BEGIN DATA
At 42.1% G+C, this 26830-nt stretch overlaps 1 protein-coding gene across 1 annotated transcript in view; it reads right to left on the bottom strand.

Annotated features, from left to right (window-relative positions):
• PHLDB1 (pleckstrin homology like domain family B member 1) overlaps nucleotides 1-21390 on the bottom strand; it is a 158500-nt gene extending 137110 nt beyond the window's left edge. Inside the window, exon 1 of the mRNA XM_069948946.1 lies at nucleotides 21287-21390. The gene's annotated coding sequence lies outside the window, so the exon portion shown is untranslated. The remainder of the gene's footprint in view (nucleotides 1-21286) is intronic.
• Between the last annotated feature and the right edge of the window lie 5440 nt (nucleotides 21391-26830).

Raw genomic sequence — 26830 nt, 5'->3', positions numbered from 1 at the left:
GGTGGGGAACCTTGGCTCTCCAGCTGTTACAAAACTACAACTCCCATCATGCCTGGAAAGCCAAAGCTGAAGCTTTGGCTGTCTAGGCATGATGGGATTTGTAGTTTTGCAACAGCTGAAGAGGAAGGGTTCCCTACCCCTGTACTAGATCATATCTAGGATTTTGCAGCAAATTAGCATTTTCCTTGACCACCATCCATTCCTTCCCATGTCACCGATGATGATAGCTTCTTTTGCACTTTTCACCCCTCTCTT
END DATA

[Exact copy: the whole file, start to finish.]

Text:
At 42.1% G+C, this 26830-nt stretch overlaps 1 protein-coding gene across 1 annotated transcript in view; it reads right to left on the bottom strand.

Annotated features, from left to right (window-relative positions):
• PHLDB1 (pleckstrin homology like domain family B member 1) overlaps nucleotides 1-21390 on the bottom strand; it is a 158500-nt gene extending 137110 nt beyond the window's left edge. Inside the window, exon 1 of the mRNA XM_069948946.1 lies at nucleotides 21287-21390. The gene's annotated coding sequence lies outside the window, so the exon portion shown is untranslated. The remainder of the gene's footprint in view (nucleotides 1-21286) is intronic.
• Between the last annotated feature and the right edge of the window lie 5440 nt (nucleotides 21391-26830).

Raw genomic sequence — 26830 nt, 5'->3', positions numbered from 1 at the left:
GGTGGGGAACCTTGGCTCTCCAGCTGTTACAAAACTACAACTCCCATCATGCCTGGAAAGCCAAAGCTGAAGCTTTGGCTGTCTAGGCATGATGGGATTTGTAGTTTTGCAACAGCTGAAGAGGAAGGGTTCCCTACCCCTGTACTAGATCATATCTAGGATTTTGCAGCAAATTAGCATTTTCCTTGACCACCATCCATTCCTTCCCATGTCACCGATGATGATAGCTTCTTTTGCACTTTTCACCCCTCTCTT